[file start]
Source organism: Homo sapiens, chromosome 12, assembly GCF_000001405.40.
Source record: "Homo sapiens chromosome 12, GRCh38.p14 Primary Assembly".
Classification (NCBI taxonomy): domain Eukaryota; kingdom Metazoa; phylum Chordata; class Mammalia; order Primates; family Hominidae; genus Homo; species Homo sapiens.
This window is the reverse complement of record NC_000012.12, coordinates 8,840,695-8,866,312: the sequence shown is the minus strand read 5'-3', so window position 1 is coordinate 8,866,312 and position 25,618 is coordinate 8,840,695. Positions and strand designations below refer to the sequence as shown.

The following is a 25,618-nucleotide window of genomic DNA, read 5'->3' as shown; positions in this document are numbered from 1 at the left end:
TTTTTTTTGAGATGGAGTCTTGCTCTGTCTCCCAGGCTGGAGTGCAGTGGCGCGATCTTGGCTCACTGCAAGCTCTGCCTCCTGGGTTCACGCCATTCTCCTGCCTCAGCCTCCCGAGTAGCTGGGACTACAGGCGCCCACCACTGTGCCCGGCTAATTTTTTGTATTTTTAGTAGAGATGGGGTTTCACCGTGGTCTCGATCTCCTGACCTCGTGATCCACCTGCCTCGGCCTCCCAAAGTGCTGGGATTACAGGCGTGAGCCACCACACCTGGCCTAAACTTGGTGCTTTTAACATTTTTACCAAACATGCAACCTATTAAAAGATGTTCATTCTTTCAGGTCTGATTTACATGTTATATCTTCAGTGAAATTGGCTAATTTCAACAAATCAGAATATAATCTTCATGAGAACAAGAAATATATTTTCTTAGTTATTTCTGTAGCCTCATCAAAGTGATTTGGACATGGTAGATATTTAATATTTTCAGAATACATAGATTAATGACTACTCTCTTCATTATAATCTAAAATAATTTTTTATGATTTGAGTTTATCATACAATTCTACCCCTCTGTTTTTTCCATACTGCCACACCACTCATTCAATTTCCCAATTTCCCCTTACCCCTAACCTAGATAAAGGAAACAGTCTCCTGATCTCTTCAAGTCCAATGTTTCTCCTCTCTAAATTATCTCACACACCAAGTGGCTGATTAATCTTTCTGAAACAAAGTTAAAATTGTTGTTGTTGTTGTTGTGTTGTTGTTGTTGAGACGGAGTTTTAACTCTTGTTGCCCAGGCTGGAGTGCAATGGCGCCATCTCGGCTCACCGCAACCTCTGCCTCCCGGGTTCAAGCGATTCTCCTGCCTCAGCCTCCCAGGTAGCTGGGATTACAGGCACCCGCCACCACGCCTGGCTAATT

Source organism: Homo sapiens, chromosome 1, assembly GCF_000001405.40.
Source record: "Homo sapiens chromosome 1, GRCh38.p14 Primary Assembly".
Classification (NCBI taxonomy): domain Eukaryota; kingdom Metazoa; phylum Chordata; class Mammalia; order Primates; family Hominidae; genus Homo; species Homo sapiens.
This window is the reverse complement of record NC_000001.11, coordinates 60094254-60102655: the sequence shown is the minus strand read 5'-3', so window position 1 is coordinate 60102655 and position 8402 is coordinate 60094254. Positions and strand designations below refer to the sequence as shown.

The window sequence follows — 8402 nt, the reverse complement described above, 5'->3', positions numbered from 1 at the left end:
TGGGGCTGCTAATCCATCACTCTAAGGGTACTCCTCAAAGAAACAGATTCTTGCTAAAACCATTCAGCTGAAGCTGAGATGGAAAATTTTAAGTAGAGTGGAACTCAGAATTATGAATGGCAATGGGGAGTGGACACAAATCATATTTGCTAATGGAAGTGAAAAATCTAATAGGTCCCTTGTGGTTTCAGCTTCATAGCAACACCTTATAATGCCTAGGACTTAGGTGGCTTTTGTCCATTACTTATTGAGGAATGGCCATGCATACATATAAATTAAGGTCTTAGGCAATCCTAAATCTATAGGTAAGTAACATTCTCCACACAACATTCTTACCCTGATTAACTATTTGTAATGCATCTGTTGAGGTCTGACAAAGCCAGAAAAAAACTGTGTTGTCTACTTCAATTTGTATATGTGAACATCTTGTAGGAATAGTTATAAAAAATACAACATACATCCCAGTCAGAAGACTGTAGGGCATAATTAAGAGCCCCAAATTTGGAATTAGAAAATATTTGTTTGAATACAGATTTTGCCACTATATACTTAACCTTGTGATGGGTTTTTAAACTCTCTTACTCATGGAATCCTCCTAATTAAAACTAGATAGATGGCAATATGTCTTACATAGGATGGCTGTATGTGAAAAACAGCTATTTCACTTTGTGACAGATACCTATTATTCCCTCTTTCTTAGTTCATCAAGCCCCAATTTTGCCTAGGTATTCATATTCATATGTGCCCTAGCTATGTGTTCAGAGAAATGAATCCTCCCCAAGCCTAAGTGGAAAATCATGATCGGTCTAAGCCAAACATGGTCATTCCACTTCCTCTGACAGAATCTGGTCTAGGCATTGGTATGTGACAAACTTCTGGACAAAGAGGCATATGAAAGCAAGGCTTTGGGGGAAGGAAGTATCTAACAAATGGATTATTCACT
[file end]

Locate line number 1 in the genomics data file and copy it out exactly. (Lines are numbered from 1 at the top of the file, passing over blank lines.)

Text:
Source organism: Homo sapiens, chromosome 12, assembly GCF_000001405.40.